Jewish World Review Dec. 22, 2003 / 27 Kislev, 5764

Joanne Jacobs

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Consumer Reports

Saving the teacher, skipping a grade, paying for AP tests, laptops don't boost scores | Six students saved their teacher's life at Heritage High in suburban Atlanta. Debbie Shultz’s estranged husband, just out of a mental institution, showed up with a large knife. He rushed her. The Atlanta Journal-Constitution reports:

That's when Shultz's students, 16 and 17-year-old kids, went to her rescue. Several of the youngsters tackled the man, pinning him to the floor and wresting the knife from his hand.

The roll of honor is: Nimesh Patel, 17; Austin Hutchinson, 16; John Bailey, 16; Andy Anderson, 17; Matt Battaglia, 17; and Scott Wigington, 17.

As Hutchinson saw the man pull the knife, "I thought I could run like the rest of the people or I could help," the student said. "It's just not right leaving her there."

Hutchinson and Wigington, son of Rockdale County Sheriff Jeff Wigington, were the first to reach the assailant. Wigington grabbed the hand holding the knife.

The others helped push the man to the ground, at which point Wigington took the knife away from him. The six boys then kept him pinned to the ground.

After police took the attacker away, some of the boys stayed at school to finish taking their finals. Odds are they all passed Spanish II.

Smart Skipping

Skipping grades  benefits very smart students academically and socially, researchers say. Among factoids from Davidson Institute for Talent Development:

Accelerated highly gifted students achieve significantly higher levels of social and general self-esteem than do children of equal intellectual ability who have been retained with age peers or who have been permitted only a single grade-skip. (Gross, 2000)

. . . When exceptionally gifted children who have been rejected by their age peers are removed from the inappropriate grade placement and are permitted to work and play with intellectual peers, the loneliness and social isolation disappears, and the child is accepted as a valued classmate and friend. (Gross, 1993; Hollingworth, 1942)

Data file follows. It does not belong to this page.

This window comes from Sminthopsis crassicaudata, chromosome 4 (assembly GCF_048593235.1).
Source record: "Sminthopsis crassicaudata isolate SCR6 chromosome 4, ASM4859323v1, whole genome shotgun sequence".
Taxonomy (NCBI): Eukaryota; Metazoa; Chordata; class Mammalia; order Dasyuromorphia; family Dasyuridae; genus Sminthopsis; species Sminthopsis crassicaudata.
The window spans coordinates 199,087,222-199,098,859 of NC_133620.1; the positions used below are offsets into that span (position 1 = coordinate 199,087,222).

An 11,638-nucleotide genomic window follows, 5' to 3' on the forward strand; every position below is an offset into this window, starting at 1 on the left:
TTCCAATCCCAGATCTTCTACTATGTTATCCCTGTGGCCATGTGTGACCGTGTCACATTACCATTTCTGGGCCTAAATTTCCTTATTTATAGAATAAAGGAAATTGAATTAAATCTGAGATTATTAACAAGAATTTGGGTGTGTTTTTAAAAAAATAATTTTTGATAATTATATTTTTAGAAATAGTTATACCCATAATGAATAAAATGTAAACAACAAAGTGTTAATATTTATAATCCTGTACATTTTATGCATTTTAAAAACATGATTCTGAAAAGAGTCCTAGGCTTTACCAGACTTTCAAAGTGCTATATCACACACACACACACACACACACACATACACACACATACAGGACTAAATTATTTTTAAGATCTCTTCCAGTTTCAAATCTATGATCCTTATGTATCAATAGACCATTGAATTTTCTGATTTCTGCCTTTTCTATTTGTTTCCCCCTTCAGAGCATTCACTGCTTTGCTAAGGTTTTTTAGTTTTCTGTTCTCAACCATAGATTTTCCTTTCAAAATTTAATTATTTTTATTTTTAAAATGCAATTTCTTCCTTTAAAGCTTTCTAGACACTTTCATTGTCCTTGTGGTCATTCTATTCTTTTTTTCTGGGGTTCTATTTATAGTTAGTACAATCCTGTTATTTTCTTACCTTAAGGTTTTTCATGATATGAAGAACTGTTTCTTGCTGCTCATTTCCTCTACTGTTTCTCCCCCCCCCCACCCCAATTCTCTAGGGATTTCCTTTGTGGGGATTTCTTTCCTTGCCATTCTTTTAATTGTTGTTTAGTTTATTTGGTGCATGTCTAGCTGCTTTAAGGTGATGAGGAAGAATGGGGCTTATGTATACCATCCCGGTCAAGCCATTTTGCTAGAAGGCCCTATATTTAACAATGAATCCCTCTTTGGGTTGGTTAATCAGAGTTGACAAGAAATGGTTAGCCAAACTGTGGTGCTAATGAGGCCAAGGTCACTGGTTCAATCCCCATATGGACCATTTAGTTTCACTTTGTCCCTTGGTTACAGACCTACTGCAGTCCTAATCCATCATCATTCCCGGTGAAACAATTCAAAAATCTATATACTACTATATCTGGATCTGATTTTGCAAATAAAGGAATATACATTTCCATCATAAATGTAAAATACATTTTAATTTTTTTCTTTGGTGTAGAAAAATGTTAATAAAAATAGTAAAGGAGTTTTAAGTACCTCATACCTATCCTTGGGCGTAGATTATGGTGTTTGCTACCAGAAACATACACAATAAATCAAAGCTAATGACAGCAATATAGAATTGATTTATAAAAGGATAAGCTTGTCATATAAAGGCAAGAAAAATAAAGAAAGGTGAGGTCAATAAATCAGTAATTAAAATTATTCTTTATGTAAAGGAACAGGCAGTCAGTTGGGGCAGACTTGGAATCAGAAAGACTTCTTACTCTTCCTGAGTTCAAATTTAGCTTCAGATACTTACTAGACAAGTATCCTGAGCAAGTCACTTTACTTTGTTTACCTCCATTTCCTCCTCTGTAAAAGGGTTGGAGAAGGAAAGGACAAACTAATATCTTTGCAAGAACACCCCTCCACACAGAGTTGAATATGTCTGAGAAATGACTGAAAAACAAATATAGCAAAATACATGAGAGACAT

Profoundly gifted students need to skip many grades, not just one, to benefit.

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Laptops Don't Boost Scores

In Minneapolis, ninth graders in the class of 2002 were given free laptops for four years. Graduation rates improved, though of 980 students who got laptops an unimpressive 530 graduated four years later. Test scores didn't rise, says the Pioneer Press.

Ninety-two percent of continuously enrolled students with laptops passed the Minnesota Basic Standards reading test in October 2001. By comparison, 91 percent of similarly enrolled students in other schools passed the test.

The passing rate for the math section was 85 percent for the laptop-toting students, and 87 percent for students at other schools. Students passed the writing test at the rate of 90 percent and 87 percent, respectively.

Joshua Angrist, a Massachusetts Institute of Technology economics professor, found no increase in achievement from laptop use in a study on Israeli students. Math scores went down.

"I'm sure that kids are happy to get a free computer. I would be too," he said. "The simple answer is that it's not a better way to teach. It's costly. It's distracting. And it decreases teachers' ability to control what's going on in the classroom.

Money invested in laptops is not available for other things; teachers' energy and students' time are finite as well.

Pay for AP

More students are taking Advanced Placement classes at Texas high schools where students  get a $100 reward for passing the AP exam; teachers get $150 for each passing student. The program, which started in Dallas and is now spreading, is privately funded. Over five years, the number of Dallas students passing the AP exam jumped from 130 to 754, reports the Houston Chronicle. "The passing rate among minority students is 10 times higher than the national average" according to the program coordinator.

Bob Daniel, Tascosa High School principal in Amarillo, calls the program nothing short of "incredible."